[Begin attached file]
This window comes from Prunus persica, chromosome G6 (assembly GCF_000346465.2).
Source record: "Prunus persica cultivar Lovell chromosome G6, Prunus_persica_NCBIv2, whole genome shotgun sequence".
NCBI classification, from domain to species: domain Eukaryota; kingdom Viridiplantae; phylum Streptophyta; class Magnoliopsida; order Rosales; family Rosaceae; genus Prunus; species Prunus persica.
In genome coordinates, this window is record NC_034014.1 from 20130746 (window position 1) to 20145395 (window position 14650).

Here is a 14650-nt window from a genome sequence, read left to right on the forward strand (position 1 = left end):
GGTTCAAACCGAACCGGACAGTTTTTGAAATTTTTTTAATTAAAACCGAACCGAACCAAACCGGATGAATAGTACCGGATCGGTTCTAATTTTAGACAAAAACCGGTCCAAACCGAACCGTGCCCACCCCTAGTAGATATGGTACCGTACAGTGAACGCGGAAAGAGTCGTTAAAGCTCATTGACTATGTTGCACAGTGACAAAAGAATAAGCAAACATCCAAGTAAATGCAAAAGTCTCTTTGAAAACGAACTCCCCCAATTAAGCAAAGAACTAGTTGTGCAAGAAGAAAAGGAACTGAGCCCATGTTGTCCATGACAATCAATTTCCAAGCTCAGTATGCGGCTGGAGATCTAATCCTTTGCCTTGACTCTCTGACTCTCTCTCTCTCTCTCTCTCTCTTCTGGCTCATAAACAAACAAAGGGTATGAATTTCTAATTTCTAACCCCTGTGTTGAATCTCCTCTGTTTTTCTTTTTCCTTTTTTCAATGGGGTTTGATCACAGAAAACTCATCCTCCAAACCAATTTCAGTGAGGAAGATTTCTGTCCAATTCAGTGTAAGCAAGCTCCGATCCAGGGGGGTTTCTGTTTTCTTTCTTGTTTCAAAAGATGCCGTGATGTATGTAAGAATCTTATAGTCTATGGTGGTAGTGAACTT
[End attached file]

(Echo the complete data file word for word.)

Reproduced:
This window comes from Prunus persica, chromosome G6 (assembly GCF_000346465.2).
Source record: "Prunus persica cultivar Lovell chromosome G6, Prunus_persica_NCBIv2, whole genome shotgun sequence".
NCBI classification, from domain to species: domain Eukaryota; kingdom Viridiplantae; phylum Streptophyta; class Magnoliopsida; order Rosales; family Rosaceae; genus Prunus; species Prunus persica.
In genome coordinates, this window is record NC_034014.1 from 20130746 (window position 1) to 20145395 (window position 14650).

Here is a 14650-nt window from a genome sequence, read left to right on the forward strand (position 1 = left end):
GGTTCAAACCGAACCGGACAGTTTTTGAAATTTTTTTAATTAAAACCGAACCGAACCAAACCGGATGAATAGTACCGGATCGGTTCTAATTTTAGACAAAAACCGGTCCAAACCGAACCGTGCCCACCCCTAGTAGATATGGTACCGTACAGTGAACGCGGAAAGAGTCGTTAAAGCTCATTGACTATGTTGCACAGTGACAAAAGAATAAGCAAACATCCAAGTAAATGCAAAAGTCTCTTTGAAAACGAACTCCCCCAATTAAGCAAAGAACTAGTTGTGCAAGAAGAAAAGGAACTGAGCCCATGTTGTCCATGACAATCAATTTCCAAGCTCAGTATGCGGCTGGAGATCTAATCCTTTGCCTTGACTCTCTGACTCTCTCTCTCTCTCTCTCTCTCTTCTGGCTCATAAACAAACAAAGGGTATGAATTTCTAATTTCTAACCCCTGTGTTGAATCTCCTCTGTTTTTCTTTTTCCTTTTTTCAATGGGGTTTGATCACAGAAAACTCATCCTCCAAACCAATTTCAGTGAGGAAGATTTCTGTCCAATTCAGTGTAAGCAAGCTCCGATCCAGGGGGGTTTCTGTTTTCTTTCTTGTTTCAAAAGATGCCGTGATGTATGTAAGAATCTTATAGTCTATGGTGGTAGTGAACTT